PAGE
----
Skiers during the summer come off the jumps, landing in the pool on the left. Photo/Kathryn Reed
Publisher’s note: This is one in a series of stories about Park City, Utah.
By Susan Wood
PARK CITY, Utah – Hurtling down twists and turns at speeds of 80 mph with complete abandon of the danger if the pilot makes a mistake. The centrifugal force to be reckoned with at 4Gs makes a rookie groan, strain to focus, breath heavy and fight back the wind pushing her head down.
I tell myself to sit upright to protect my back, not realizing that after the one minute ride my elbows jammed inside the sled would be the points of my body to have bumps and bruises while gripping the cables seated directly behind the driver, Olympic silver medalist Shauna Rohbock of Orem, Utah.
At the Utah Olympic Park built for the 2002 Salt Lake City Games, I stepped into her vehicle of choice to partake in the second fastest bobsled track in the world. The fastest is at Whistler, British Columbia.
I held on tight to the confidence my four-member bobsled team thrown together with Rohbock at the helm would come out of the open chute surviving and thriving. Jake (the Olympic Park worker in back) told us how rare it is to experience the track without the shade. The sun can wreck the consistency of the track surface in 15 minutes.
The U.S. bobsled team gets ready for the World Cup event in January. Photo/Kathryn Reed
The U.S. Bobsled and Skeleton Team was in town on this January day for World Cup races along with multiple international teams. Before our run from the top, the chatter on the radios reflected a sense of urgency to keep the practice schedule. The track starts with a 400-foot drop and has 15 curves that make even the fastest roller coaster seem like an E-ticket ride. For $175 a person in winter or $150 in summer, the park provides the public rides on the Comet bobsled that start about a third of the way down from the competition start.
“It’s an experience you don’t have anywhere else,” said Sandy Chio, marketing director for the Utah Olympic Legacy.
The legacy foundation that employs 325 employees (60 year-round) was formed to maintain the Olympic facilities and no host events. Venues include the mega Olympic Park just outside Park City; cross country skiing mecca Soldier Hollow southeast of Deer Valley in Midway; gigantic Olympic Oval in suburban Salt Lake City; Maverik Center for ice hockey in West Valley City; Peaks Ice Arena in Provo; Salt Lake Ice Center in downtown; Utah Jazz Stadium in town; Snowbasin ski area northeast of Salt Lake City; The Ice Sheet at Ogden; Deer Valley Ski Resort; and Park City ski resort.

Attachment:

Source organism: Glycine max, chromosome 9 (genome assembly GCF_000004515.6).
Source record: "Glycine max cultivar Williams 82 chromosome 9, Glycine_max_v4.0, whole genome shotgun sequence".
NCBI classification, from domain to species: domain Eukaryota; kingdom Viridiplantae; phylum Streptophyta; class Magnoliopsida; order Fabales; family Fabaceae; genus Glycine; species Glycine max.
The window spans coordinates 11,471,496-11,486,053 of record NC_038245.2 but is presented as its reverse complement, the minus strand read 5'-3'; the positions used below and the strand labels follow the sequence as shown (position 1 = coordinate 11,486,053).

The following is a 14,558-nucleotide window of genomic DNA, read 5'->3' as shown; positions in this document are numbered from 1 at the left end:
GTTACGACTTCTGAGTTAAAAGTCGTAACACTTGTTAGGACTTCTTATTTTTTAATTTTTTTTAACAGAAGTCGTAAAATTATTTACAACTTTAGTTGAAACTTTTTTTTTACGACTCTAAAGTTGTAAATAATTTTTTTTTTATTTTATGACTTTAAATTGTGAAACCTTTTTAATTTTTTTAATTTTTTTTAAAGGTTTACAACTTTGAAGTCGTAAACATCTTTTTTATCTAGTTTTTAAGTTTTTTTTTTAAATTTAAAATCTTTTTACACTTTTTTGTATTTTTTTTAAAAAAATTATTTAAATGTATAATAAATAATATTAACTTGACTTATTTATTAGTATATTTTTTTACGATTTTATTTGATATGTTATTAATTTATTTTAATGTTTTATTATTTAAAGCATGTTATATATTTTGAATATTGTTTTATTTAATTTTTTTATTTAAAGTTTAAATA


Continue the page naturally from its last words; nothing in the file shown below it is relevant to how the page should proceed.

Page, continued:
They are staging grounds for Olympians and wannabes. They also provide entertainment for spectators or those who are enamored with learning about the venues.
In January, Lake Tahoe News visited four of the 11 venues, and met with Park City officials and Olympic Legacy staffers to get a glimpse of what it’s like to host the Games, as well as the work involved before and after. Lake Tahoe hosted the 1960 Winter Olympics at Squaw Valley and the West Shore. For years, a Reno-based group has formed a committee and toyed with the idea of putting on another worldwide event, albeit strategically moving the date every few years to better its chances. The latest quest is for the 2026 Games, of which Salt Lake City has expressed an interest in as well.
The ski jump has different starting points based on one’s skill level. Photo/Kathryn Reed
A park for all seasons
On an estimated $26.3 million investment, the Utah Olympic Park opened with the bobsled-luge track, and ski museum in 1991, four years before the state received the bid to host the 2002 Games. (Salt Lake also bid on the 1998 Games.) Upon winning the bid, plans were quickly put into place that with a $48 million upgrade the park would add chairlifts, storage buildings, roads, bridges and water lines, replace its 90-meter Nordic ski jump and accommodate a new 120-meter jump ramp.
At first glance, one can see from the steepness at the top this isn’t for the faint of heart.
The public may experience a scaled-down version of the Olympic bobsled course. Photo/Kathryn Reed
Tour guide Patrick Rosevear stressed the real slope isn’t as bad as one thinks.
“Every day, we see 12- and 14-year-olds jump. It’s actually the second safest sport,” he insisted, noting jumpers are really only 7 feet in the air despite how it looks on television. Of course, they are flying about 130 feet off a 36-degree ramp at 55mph. If there’s an 8- to 12mph crosswind, jumps are canceled.
At 7,350 feet, Utah Olympic Park has the highest ski jumps in the world.
The freestyle aerial ramps send mogul and hot-dogging skiers 50 feet up in the air. The 40-degree landing is so steep a snowcat must be winched to groom there.
During the summer freestyle aerial skiers train in a 10-foot deep, 1.2 million-gallon swimming pool, which opened last year upon the $1 million donation from Olympic skier Spence Eccles – a philanthropist who also owns the Goldener Hirsch hotel near Deer Valley.
The freestyle venue hosts many after-school programs for children. The park itself boasts more than 400,000 visitors.
Many are fascinated with the bobsled-luge track maintained by a $15,000 cooling system serving 100 miles of pipes. Rosevear noted that even though a participant sits up instead of lying down like the skeleton (considered one of the easiest and safest “by a huge margin”) the luge represents one of the most dangerous sports.
“It’s the steering. If you come into a turn and you miss by one inch at 91 mph, it can eject you off the sled,” the guide said as a hush came over the tour van. In the luge, the riders wear spikes on their gloves to paddle – not to stop.